Oklahoma rattled by increase in earthquakes
Oklahoma, a state known more for tornadoes than seismic shifts, is becoming all too familiar with earthquakes.
In the week that ended on Saturday, 48 quakes larger than the magnitude of 2.5 struck, said Paul Caruso, a geophysicist with the U.S. Geological Survey. In the past month, there have been 157 quakes larger than magnitude 2.5.
“We've never seen anything like this in Oklahoma,” Caruso said.
The recent shaking has rattled residents' nerves — and has led to speculation and debates about what's behind the quakes. Some people have taken to social media and public forums, contending that hydraulic fracturing, known as fracking, and the deep-injection wells used for disposal of fracking wastewater could be causing the uptick.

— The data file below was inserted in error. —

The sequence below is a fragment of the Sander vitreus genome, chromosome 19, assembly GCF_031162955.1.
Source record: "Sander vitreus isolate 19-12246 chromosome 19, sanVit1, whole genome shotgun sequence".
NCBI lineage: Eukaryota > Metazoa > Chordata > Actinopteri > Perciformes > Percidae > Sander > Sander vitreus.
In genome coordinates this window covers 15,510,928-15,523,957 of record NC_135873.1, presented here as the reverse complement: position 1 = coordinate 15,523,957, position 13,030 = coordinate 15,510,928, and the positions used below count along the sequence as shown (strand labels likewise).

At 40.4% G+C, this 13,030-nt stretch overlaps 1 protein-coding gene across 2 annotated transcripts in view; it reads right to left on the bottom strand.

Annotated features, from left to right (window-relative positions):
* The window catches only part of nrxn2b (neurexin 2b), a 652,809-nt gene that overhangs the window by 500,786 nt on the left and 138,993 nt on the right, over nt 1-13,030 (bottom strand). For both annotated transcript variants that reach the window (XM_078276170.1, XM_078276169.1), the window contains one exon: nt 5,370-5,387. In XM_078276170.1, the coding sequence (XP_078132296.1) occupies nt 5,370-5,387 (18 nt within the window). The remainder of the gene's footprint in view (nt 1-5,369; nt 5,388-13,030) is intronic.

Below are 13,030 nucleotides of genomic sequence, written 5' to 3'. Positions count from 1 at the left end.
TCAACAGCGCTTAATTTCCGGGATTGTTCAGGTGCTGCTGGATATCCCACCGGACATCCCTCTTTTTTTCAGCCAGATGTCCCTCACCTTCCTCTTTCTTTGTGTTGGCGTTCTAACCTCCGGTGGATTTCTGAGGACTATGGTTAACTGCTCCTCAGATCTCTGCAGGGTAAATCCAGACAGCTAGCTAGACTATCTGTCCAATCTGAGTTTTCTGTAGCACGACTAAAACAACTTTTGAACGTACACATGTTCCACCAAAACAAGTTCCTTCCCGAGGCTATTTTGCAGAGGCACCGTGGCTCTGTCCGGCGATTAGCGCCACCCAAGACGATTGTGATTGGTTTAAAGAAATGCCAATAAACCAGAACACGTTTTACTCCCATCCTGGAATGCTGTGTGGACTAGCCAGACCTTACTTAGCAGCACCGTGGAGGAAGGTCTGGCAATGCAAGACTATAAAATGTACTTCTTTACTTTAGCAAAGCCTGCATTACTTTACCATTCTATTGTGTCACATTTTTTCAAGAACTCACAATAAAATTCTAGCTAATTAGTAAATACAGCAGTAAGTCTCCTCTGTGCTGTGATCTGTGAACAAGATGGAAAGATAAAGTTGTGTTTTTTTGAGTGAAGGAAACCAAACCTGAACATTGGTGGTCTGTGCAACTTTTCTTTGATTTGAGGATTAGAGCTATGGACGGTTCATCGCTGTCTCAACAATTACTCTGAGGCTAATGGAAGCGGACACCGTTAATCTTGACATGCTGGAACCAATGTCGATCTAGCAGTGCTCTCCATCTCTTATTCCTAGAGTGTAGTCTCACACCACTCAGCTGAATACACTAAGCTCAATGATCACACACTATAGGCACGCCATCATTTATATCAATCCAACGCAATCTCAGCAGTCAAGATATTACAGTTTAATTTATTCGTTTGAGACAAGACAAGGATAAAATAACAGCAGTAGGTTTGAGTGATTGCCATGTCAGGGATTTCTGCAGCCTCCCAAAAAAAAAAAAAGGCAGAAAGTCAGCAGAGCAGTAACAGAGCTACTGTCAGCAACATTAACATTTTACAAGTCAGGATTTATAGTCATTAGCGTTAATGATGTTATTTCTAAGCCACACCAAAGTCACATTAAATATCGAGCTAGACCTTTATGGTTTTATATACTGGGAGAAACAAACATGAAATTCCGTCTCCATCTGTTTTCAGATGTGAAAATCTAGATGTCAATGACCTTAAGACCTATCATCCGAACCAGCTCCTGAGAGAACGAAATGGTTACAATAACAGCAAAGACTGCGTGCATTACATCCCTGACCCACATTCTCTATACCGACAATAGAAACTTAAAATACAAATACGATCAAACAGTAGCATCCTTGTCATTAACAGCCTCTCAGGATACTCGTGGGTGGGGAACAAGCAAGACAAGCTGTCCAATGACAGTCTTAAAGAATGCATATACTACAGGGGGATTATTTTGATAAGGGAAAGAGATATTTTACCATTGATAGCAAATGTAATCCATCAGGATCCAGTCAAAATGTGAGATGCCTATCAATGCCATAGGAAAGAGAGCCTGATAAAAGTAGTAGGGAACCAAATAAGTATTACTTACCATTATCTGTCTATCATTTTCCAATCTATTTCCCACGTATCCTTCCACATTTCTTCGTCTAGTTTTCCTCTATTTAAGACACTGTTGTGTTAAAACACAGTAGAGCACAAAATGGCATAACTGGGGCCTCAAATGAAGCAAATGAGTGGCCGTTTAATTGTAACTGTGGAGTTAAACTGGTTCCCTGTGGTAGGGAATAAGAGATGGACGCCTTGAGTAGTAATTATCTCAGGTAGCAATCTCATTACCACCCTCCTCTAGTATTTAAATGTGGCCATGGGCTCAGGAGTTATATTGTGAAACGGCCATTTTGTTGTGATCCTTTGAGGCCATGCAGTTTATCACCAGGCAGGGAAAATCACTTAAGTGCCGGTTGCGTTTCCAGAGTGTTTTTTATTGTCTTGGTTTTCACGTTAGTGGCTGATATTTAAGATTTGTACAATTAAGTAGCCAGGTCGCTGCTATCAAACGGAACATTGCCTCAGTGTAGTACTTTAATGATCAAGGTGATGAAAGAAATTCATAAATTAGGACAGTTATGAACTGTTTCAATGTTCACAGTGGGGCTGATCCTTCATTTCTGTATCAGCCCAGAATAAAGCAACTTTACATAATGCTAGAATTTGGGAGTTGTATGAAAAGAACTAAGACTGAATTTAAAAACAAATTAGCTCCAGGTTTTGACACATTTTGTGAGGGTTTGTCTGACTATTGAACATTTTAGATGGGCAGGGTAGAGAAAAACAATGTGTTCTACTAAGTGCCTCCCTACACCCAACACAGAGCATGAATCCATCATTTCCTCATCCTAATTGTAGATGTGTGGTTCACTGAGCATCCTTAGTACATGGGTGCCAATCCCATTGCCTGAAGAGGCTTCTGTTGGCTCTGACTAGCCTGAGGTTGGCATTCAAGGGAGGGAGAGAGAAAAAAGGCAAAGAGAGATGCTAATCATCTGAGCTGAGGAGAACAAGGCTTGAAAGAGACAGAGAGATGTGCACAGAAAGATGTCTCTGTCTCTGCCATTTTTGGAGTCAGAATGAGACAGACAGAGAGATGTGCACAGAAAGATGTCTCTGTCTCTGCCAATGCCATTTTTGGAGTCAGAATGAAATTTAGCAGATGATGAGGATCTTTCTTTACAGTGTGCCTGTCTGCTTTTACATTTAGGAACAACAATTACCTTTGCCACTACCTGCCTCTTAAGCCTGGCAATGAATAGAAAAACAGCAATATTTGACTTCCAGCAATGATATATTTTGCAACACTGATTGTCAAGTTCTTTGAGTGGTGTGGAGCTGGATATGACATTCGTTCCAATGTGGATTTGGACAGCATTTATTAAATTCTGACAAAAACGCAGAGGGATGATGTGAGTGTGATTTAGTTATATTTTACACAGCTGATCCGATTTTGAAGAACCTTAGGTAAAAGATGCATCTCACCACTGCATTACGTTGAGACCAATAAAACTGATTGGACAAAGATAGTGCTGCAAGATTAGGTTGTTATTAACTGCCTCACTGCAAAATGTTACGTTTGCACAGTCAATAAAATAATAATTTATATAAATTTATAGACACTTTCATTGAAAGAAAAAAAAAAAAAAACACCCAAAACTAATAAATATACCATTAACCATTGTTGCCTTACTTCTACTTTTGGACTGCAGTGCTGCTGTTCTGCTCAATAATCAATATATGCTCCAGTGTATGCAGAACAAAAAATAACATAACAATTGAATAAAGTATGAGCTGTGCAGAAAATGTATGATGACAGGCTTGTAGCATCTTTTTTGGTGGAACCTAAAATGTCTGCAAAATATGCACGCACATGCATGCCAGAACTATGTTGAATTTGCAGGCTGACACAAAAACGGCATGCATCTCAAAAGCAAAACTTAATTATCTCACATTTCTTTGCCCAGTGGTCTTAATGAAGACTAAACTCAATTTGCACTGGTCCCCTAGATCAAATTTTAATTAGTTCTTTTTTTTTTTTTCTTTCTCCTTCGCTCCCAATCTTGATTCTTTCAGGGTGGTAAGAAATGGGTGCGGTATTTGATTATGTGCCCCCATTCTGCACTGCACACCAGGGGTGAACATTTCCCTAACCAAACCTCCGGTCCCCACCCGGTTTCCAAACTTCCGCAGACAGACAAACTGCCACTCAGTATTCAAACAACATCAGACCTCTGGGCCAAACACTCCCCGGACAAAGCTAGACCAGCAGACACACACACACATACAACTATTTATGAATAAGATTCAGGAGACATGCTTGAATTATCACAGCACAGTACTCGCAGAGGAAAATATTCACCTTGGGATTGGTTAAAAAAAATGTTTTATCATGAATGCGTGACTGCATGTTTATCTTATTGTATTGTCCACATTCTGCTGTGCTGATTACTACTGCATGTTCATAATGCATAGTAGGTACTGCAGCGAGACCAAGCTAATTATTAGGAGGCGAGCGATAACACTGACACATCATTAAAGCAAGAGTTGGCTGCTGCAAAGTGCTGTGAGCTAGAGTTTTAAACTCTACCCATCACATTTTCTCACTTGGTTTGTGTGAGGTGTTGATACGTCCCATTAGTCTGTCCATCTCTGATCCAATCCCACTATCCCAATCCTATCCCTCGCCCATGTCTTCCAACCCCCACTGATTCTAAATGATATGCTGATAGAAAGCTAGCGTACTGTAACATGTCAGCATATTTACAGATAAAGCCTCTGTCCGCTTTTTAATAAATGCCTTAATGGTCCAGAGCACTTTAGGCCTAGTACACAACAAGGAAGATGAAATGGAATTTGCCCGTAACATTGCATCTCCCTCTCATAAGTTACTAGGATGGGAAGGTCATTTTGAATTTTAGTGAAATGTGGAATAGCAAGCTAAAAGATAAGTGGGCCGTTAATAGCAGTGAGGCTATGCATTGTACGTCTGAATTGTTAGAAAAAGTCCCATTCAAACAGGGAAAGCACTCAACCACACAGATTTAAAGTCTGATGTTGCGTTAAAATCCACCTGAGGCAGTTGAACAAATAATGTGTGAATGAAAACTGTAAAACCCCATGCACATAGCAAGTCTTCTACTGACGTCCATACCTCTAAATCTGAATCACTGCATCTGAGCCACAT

A Oklahoma Geological Survey report in February says it “has not ruled out that some earthquakes may have a relationship to oil and gas activities such as water disposal/injection, and examining these issues remains a major focus of ongoing research.”
Yet the report adds that “the majority, but not all, of the recent earthquakes appear to be the result of natural stresses, since they are consistent with the regional Oklahoma natural stress field.”